Israel’s extensive defence industry was well represented at Paris, with a large national pavilion, an outdoor display area featuring missiles and UAVs, and individual stands. Rafael had a major presence and was keen to show its overall Network Centric Warfare capabilities and the Spike family of precision missiles. In Rafael’s outside display area were all the key components in Israel’s impressive two double-layered defensive shield missile defence systems. Iron Dome is used against short-range artillery rockets and David’s Sling, built in conjunction with Raytheon, will defend against medium and long-range rockets, short- range ballistic missiles and cruise missiles. We shall look closer at these systems in a forthcoming article.

Raytheon is developing a Small Tactical Missile (STM) for use on UAVs. It weighs just 13lbs but has an effective warhead that is claimed to be suitable for attacking enemy groups or small vehicles. Clusters could be carried on larger platforms, and tests are continuing on this glide weapon. One of the most interesting missile developments announced at the show was the CVS401 Perseus from MBDA. This is a design concept for a Mach 3, stealthy, highly manoeuvrable all-weather weapon for use against ship and land targets. It could replace such widely used anti-ship missiles as the Harpoon and Exocet as well as current land attack missiles. It would have multi-platform compatibility and high velocity for quick response and could fly 300kms against time sensitive targets in less than 7 minutes from launch. The missile is powered by a ramjet motor built around a revolutionary highly compact Continuous Detonation Wave Engine. A modular composite structure is designed to reduce the overall mass of the weapon and the lethal payload comprises three separate warhead packages for a dispersed effect. This is one of a series of next generation weapons being studied by MBDA.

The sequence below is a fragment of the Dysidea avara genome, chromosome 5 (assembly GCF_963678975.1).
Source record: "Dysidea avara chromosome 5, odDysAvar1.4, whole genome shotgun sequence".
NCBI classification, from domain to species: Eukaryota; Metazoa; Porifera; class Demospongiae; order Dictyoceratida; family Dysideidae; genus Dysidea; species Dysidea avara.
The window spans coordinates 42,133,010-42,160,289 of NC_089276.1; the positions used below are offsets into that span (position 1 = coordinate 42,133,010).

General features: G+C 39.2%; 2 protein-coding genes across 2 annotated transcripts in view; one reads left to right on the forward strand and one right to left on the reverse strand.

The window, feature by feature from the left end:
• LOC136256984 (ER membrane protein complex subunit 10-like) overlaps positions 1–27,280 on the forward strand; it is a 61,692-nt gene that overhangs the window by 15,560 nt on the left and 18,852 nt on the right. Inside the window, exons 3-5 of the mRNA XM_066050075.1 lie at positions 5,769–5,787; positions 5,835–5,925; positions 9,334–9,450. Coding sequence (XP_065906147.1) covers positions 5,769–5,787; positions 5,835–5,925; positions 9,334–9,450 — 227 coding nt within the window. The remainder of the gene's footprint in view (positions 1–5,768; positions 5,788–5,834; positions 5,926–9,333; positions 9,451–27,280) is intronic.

Radars and patrol aircraft

Radar suppliers, including Raytheon, Northrop Grumman, Selex Galileo, Thales and Elta were all showing their latest AESA radar systems because the next few years will see an increase in the demand for upgraded combat and search and track radars for a variety of roles and air platforms. The latest maritime patrol aircraft can carry AESA radars which, combined with other onboard sensors, can create a very effective added ISR capability as well as maritime surveillance and coastal/ border protection. Australia is not the only country considering a multi-layered maritime surveillance solution, combining traditional long-range manned MR aircraft and high altitude, long endurance UAVs, such as the US Navy’s BAMS combination, with Boeing P-8A aircraft and Northrop Grumman RQ-4 Global Hawk UAVs.